“Oui! Je parle un peu de Français!”
In November of 2014 I was looking for a belly dance instructor while studying flamenco in southern Spain. Figuring I was close to Morocco, I was sure I’d find a belly dance instructor without a problem! Well, I was wrong about that almost as much as I was wrong about how well I thought I knew French!
I found Nada through a combination of a friend’s recommendation and wandering the streets of Jerez De La Frontera. Nada’s style of belly dance is very different than the style I’m taught in the northwest. She is Lebanese and that has a big influence in how she moves. There’s less pops and locks and more emphasis on roundness and flow in her movements. After taking a few of her classes I realized how very special she is. She is a warm and welcoming person, and that transfers to her students as well, who welcomed me so freely in her classes. Her style of dance is sensual and feminine with a lot of intricate hip and ab work and is not taught by anyone where I live and I fell in love with it! So when she announced that she was hosting a belly dance/flamenco beach retreat, I was immediately on board!
Entre Dos Orillas is what the retreat was called. In between two corners. It couldn’t have been a more appropriate name! We were in Jerez De La Frontera, in what was once the frontier between Arab and Christian Spain, at the far southwest corner of Europe and the northwest corner of Africa. Our group was a confluence of cultures. French, Moroccan, Lebanese, Syrian, American and Spanish. We were from many corners united by a common language. Nope, not Spanish! French. My 3 years of high school French didn’t quite prepare me as much as I thought it would. However, I must admit I’m a Franophile and I was giddy with excitement knowing I’d spend the rest of the retreat trying to improve my very rusty French!
Nada teaches us several belly dance choreographies and a debke routine. We also go to flamenco classes taught by Rubia. The beginner class learns a tango and the advance class works on bulerias. bulerias is a 12 beat rhythm that is an improv dance style done as part of a festive gathering. It’s very difficult to learn. One has to know the compas very well to know when to enter on the music and then stay on compas as one improvises throughout. In the previous trips I’ve taken to Spain I’ve studied bulerias and I struggled very much. But I wasn’t alone, the rest of the group also struggled with this palo. Rubia saw that and immediately broke everything down to the most basic level, that by the end of the first class we had all managed to find and stay on compas! She taught in a style that I hadn’t seen before. She sang, did palmas, danced and taught all at the same time! All that was left for her to do was play the guitar, but fortunately we had someone there for that! She is truly a gifted dancer, singer and teacher and I’m grateful for her finally making me confident in bulerias.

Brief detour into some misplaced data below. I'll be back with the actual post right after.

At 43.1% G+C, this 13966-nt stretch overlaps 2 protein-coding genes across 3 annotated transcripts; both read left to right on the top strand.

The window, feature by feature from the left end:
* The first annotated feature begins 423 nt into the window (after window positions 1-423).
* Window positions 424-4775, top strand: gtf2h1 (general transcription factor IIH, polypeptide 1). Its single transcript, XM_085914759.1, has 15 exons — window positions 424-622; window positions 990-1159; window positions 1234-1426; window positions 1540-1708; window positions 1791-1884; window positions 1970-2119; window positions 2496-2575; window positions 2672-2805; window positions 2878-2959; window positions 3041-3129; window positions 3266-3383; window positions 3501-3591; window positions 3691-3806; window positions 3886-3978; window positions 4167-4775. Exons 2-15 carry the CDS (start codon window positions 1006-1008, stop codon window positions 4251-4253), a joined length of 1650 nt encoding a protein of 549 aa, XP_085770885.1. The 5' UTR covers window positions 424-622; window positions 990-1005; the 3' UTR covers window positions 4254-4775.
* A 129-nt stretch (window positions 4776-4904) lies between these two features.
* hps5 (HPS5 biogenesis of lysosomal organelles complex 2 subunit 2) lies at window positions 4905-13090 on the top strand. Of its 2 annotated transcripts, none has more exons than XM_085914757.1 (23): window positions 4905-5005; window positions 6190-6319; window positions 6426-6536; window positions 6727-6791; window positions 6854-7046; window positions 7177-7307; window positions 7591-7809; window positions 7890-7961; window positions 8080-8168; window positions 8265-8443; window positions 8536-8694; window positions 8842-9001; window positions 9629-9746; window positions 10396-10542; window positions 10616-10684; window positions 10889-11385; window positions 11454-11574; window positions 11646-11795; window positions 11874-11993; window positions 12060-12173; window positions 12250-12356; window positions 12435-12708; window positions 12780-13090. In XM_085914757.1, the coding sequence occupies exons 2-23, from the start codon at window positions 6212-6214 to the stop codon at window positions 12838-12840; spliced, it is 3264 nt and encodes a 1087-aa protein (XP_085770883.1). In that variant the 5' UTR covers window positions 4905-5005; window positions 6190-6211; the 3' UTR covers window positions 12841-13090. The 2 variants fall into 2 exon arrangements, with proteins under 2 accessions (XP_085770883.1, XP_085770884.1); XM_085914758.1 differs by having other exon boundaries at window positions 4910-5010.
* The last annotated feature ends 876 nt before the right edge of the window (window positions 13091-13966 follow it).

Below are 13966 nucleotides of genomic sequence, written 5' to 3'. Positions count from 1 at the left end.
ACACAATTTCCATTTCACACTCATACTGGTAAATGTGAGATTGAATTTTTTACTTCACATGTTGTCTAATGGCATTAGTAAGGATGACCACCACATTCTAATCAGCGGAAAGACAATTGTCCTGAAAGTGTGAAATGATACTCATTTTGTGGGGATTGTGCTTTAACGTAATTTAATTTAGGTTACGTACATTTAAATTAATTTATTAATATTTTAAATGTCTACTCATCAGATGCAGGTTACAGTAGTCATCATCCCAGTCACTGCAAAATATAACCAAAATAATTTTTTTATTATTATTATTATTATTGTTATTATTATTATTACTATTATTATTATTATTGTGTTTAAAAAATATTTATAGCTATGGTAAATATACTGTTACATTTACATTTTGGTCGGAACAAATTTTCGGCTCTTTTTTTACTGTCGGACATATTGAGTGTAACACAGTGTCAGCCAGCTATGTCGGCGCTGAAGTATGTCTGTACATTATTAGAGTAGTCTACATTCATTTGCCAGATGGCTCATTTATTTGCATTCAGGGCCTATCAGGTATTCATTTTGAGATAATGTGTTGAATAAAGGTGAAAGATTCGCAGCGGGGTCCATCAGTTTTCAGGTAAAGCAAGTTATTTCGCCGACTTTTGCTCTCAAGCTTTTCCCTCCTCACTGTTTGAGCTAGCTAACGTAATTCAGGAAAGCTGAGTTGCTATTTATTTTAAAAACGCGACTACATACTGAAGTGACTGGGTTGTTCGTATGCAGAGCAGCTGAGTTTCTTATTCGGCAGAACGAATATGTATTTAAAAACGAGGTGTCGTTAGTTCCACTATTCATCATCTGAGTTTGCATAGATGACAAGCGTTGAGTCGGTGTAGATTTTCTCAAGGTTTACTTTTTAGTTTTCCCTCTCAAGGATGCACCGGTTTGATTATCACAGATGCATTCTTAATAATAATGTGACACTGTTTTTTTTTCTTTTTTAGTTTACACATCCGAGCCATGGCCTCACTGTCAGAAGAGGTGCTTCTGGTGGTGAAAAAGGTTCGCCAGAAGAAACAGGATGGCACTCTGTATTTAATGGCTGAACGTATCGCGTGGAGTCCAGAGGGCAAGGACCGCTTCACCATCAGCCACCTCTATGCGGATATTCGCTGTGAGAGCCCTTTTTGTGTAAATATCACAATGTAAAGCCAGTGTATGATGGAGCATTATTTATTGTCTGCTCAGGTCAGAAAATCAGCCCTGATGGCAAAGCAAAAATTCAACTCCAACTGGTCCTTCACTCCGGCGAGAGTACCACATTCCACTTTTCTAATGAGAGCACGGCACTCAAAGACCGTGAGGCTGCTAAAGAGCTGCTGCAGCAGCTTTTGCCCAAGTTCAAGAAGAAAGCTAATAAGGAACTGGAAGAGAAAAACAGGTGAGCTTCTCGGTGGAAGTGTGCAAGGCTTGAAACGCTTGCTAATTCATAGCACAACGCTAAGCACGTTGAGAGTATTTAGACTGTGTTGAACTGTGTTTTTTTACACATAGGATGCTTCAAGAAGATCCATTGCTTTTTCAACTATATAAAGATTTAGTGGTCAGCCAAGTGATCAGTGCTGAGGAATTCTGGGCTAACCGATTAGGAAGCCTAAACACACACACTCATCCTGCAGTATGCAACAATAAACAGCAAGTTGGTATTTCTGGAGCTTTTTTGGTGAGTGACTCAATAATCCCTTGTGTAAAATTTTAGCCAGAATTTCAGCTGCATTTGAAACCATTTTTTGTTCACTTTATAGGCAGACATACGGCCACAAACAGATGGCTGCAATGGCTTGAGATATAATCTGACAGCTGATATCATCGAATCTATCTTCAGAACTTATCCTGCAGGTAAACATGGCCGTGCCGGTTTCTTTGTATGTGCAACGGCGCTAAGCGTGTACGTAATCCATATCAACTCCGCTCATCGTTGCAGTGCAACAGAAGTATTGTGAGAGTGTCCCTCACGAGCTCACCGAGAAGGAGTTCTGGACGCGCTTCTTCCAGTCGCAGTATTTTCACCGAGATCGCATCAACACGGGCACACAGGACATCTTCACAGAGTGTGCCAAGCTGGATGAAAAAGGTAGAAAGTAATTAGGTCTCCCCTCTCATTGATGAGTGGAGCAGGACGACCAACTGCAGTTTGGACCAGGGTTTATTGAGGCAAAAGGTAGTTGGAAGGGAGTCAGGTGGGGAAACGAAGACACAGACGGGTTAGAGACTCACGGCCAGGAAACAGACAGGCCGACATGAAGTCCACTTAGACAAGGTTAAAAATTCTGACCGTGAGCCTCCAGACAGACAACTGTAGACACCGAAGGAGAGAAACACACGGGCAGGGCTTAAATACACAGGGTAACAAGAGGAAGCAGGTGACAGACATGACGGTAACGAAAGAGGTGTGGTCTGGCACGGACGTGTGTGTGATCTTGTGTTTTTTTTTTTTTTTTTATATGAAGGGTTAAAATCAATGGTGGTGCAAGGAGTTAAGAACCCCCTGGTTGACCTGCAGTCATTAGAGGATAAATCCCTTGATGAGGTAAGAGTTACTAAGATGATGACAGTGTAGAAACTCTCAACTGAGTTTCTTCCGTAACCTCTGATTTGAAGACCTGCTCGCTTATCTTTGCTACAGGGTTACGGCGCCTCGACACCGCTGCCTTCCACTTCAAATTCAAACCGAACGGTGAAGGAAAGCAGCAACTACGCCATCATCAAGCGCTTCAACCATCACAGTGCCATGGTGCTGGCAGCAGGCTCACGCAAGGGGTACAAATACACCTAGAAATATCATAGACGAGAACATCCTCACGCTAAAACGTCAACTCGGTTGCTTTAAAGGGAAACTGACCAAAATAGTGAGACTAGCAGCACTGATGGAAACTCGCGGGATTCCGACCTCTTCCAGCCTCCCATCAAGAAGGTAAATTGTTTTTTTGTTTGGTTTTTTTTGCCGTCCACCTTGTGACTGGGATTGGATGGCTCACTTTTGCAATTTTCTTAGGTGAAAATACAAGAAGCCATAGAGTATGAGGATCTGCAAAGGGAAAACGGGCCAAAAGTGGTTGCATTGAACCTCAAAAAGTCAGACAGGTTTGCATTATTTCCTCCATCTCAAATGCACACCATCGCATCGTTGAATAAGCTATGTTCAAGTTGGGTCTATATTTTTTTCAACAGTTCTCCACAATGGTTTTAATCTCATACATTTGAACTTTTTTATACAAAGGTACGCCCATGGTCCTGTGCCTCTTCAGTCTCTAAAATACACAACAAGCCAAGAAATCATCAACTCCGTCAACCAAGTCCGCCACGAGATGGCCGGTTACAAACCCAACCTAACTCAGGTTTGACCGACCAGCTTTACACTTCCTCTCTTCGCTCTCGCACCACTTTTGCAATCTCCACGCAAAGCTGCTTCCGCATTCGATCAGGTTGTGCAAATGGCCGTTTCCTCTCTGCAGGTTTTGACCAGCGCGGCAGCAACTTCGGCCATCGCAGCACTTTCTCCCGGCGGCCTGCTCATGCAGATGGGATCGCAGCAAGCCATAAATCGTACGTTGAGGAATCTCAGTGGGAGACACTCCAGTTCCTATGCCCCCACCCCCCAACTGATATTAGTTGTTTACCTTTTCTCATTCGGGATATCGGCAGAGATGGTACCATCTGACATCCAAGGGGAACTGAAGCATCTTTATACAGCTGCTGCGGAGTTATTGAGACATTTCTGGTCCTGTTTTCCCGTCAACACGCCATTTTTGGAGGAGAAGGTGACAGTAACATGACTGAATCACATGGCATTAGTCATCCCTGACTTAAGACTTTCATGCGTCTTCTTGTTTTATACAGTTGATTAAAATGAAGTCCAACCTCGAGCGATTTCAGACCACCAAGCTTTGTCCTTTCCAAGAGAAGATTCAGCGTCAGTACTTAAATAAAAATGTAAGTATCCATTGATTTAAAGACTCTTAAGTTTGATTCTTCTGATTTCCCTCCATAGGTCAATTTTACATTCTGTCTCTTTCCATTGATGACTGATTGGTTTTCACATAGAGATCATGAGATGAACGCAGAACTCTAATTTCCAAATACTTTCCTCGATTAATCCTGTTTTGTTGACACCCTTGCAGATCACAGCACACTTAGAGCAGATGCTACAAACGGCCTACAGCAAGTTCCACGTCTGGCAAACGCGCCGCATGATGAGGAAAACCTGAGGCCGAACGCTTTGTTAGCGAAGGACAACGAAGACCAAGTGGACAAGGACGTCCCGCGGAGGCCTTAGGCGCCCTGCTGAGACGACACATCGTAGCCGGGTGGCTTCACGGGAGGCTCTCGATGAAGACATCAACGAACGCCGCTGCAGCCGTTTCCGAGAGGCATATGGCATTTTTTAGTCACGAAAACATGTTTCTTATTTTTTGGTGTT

Our classes were in Jerez at the beginning of the retreat so that we could visit the Feria at night. However, as much as I like Jerez, I was really looking forward to continuing the retreat at the beach in Bolonia.
Our hostel at the beach was in a great location. The beach is part of larger national preserve and so development is kept at a minimum. The town is small and consists of a few hostels/hotels and restaurant/bars. Cows and horses roam freely and are a novelty to see hanging out on the beach every morning where we have our daily warm up session. Classes are held at our hostel, in a studio with hard wood floors, full-length mirrors and windows that look out onto the beach.
We were divided into beginning and advance level classes for both belly dance and flamenco. Alternating between flamenco and belly dance in the mornings and evening, with just enough free time to explore the nearby Roman ruins, the beach, the sand dunes or do nothing!
By the end of our week together, not only had my understanding and fluency in French improved (an unintentional but very much so desired outcome) but I had learned 4 new belly dance choreographies and I was dancing bulerias on my own (a very big accomplishment)! We wrapped up our retreat with a recital joined by a few guests. It’s a great way to ensure we’ve solidified what we’ve learned and a wonderful way to end our time together with a celebration of dance!
Next blog: Morocco
For more info on:
Nada and her dance school – Tarab Al-Andalus